In 2009, Maersk surprised the U.S. transportation industry when it announced that it would no longer directly provide chassis to truckers, forwarders and cargo interests due to the increasing maintenance costs and liabilities associated with the service. Since the initial announcement, the majority of the larger ocean carriers followed suit, putting the onus of providing these container chassis on to the rest of the transportation industry particularly the intermodal drayage operators.
With carrier supplied equipment in limited supply, chassis are now being facilitated through pools, co-ops, and leasing companies. While this has contributed to increased operational costs, it only paints part of the picture.
The procedural change has had implications inland as well. Many railyards will need to gradually shift from wheeled to “stacked” operations, in which chassis are stored four or five high on ground. This development will add moves and costs for the intermodal drayage operators. It is estimated that the turn-time for grounded operations is 15 to 45 minutes longer than at wheeled facilities. Also, storage of chassis at off-site equipment pool facilities will create additional trips for truckers, which increases expenses.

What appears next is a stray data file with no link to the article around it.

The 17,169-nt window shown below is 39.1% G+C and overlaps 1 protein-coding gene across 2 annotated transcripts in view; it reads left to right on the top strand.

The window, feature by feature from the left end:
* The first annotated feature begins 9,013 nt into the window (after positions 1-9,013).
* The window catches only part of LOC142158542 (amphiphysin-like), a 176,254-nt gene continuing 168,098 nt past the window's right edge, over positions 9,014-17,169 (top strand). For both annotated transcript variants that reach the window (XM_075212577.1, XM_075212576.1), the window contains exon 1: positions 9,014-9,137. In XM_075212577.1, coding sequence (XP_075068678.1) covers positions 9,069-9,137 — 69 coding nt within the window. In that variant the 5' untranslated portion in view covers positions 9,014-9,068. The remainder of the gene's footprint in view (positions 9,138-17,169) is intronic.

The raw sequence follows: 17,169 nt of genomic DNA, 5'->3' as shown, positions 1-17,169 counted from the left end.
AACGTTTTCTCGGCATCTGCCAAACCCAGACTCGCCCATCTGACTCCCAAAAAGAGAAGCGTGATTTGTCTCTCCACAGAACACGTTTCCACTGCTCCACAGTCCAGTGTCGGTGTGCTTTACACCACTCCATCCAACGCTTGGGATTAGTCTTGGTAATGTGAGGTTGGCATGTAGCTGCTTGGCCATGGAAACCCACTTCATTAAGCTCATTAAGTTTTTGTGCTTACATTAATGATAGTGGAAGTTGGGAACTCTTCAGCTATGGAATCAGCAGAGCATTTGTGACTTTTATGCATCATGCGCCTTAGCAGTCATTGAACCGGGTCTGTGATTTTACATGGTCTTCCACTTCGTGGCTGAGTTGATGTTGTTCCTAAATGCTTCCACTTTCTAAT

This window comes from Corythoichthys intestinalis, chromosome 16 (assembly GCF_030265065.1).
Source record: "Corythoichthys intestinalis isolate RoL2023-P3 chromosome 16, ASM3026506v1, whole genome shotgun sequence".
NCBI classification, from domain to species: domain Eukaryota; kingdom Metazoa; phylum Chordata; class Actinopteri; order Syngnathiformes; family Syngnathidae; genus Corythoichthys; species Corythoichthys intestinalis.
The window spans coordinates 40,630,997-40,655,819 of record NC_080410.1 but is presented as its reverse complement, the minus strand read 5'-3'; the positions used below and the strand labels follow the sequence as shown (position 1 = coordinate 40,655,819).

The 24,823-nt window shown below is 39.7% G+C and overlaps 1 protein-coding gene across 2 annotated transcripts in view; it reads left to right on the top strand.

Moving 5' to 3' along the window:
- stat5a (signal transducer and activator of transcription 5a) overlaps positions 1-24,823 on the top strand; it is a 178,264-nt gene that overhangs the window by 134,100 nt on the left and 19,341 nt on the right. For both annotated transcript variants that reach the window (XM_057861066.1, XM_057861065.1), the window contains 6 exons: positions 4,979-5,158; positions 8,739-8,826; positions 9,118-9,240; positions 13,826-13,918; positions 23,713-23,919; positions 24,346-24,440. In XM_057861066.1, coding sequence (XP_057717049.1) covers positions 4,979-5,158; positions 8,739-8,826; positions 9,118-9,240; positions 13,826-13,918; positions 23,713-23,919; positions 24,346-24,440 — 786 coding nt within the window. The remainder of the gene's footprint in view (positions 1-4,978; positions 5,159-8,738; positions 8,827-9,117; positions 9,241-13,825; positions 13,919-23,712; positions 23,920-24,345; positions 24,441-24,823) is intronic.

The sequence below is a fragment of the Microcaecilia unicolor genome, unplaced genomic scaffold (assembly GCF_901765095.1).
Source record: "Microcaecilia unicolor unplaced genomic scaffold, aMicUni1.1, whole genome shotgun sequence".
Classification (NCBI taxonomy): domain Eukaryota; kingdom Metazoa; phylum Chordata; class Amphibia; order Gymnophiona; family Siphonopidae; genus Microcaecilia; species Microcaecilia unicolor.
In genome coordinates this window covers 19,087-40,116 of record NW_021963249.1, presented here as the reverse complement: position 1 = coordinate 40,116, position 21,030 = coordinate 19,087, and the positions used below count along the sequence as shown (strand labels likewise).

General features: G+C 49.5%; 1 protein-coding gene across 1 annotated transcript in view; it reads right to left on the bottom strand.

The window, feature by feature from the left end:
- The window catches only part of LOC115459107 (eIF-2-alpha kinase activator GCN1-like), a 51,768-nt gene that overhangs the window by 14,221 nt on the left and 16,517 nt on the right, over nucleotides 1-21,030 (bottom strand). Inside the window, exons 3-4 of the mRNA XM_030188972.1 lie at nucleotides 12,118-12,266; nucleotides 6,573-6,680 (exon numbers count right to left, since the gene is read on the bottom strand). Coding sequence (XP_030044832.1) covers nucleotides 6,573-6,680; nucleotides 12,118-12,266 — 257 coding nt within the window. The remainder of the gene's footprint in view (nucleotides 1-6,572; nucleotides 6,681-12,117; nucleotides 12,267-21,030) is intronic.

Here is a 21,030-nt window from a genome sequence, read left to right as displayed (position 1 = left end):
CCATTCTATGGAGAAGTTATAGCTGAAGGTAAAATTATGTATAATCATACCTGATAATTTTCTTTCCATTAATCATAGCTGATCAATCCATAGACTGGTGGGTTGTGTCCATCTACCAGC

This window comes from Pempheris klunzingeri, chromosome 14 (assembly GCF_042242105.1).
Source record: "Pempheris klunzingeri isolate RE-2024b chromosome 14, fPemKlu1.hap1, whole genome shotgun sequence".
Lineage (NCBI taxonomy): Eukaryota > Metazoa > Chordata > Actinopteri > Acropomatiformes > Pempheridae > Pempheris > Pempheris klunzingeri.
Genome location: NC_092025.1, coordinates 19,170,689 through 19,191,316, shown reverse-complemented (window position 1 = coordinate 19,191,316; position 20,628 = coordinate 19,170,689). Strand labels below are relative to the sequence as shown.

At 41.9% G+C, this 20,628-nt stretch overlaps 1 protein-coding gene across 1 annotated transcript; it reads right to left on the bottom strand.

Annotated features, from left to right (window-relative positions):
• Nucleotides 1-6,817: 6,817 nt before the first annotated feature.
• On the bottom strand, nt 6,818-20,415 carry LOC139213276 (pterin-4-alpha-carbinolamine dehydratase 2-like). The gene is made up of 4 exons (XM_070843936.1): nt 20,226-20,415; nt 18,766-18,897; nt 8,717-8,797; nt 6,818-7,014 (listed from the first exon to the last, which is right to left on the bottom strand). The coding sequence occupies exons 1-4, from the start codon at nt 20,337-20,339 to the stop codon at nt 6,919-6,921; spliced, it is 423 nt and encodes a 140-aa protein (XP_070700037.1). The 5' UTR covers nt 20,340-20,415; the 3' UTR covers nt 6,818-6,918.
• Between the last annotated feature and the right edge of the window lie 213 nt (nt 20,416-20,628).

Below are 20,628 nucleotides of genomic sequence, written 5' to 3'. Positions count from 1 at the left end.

While these expenses are hard for the drayage operators to digest, the unfortunate truth is that this may be the new norm. While the ocean carriers move away from what was traditionally their responsibility, it will be up to the rest of the transportation segments to remain flexible and absorb these added costs of doing business.